The Himalayan mountain range is one of the most impressive ecosystems on Earth, hosting a vast diversity of plants and animals.
The Himalayan mountain range is one of the most impressive ecosystems on Earth, hosting a vast diversity of plants and animals. The high mountains, shrouded in snow, and the mystique of their inaccessibility create a unique atmosphere. At altitudes ranging from 2,000 to 3,500 meters, a wide variety of unique high-altitude species can be found. An example of such a species is the red panda.
However, this high-altitude region is under severe pressure due to population growth and the construction of hydroelectric power plants, leading to extensive deforestation. The red pandas are endangered because their habitat is becoming increasingly fragmented, and their food sources are dwindling. Global warming is causing the reduction of glaciers, which is most pronounced in high-altitude areas, resulting in less snow and diminished meltwater. The urgency of the situation is high.
Diergaarde Blijdorp serves as the GSMP Convenor for the red panda, overseeing the entire global population of red pandas in zoos. Additionally, we have strong connections with Red Panda Network and Darjeeling Zoo. In our coordinating role, we aim to bring together all relevant stakeholders dedicated to the protection of the red panda. Collaborating with Wageningen University & Research and the Vrije Universiteit of Amsterdam, we conduct extensive genetic research on red pandas in zoos and wild populations.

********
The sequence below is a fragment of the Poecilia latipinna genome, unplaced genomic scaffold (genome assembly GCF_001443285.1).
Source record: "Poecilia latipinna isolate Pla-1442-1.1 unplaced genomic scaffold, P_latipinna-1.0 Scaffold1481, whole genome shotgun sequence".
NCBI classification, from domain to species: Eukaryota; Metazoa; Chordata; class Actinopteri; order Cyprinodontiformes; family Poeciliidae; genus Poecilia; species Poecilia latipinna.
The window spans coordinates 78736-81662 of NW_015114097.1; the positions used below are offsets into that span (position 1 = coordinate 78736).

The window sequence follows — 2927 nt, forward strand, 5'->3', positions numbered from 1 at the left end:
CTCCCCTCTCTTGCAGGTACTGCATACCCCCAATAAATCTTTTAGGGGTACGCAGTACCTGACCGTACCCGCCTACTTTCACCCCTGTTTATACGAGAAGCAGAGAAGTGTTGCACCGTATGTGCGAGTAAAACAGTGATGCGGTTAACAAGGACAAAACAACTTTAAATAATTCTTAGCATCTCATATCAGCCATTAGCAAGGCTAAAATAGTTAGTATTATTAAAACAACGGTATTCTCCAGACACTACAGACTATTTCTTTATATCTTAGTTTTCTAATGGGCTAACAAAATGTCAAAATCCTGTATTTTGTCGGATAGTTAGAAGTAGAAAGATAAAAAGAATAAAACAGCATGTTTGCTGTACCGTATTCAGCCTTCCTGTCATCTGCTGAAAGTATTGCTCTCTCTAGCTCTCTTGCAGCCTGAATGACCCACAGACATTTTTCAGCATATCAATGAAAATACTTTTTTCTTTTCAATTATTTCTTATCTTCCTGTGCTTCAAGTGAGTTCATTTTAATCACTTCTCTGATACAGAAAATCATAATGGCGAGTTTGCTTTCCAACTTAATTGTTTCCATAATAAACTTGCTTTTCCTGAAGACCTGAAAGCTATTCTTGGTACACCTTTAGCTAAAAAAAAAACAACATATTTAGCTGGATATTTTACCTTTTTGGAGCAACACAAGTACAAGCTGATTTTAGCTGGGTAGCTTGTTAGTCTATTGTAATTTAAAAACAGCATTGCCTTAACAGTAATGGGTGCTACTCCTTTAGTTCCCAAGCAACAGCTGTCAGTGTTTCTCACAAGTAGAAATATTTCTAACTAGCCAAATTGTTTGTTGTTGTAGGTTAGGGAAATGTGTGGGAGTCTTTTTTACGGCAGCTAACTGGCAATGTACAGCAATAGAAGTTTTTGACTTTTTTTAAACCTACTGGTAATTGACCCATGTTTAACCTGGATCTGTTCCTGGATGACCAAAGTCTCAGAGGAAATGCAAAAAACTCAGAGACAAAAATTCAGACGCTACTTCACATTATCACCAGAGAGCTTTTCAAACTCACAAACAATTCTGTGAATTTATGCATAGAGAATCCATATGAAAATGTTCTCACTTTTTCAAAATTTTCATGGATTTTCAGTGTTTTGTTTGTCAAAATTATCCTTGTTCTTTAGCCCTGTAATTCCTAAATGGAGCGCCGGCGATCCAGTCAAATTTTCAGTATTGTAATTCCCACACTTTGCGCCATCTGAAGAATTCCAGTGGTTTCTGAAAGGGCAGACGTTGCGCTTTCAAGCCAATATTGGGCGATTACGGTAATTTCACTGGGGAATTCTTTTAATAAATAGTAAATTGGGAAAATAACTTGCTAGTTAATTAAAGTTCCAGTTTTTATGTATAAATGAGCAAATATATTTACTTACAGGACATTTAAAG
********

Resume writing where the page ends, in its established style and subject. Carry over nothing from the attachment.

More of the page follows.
Our concrete objective is to create a larger and more forested habitat. Together with our community, we aim to purchase as much land as possible through Red Panda Network and subsequently plant as many trees as we can. This effort not only protects the habitat of the red panda but also benefits other animal and plant species living in the same area, including the Pallas's cat, ancient rhododendrons, and rare mountain flora like primulas.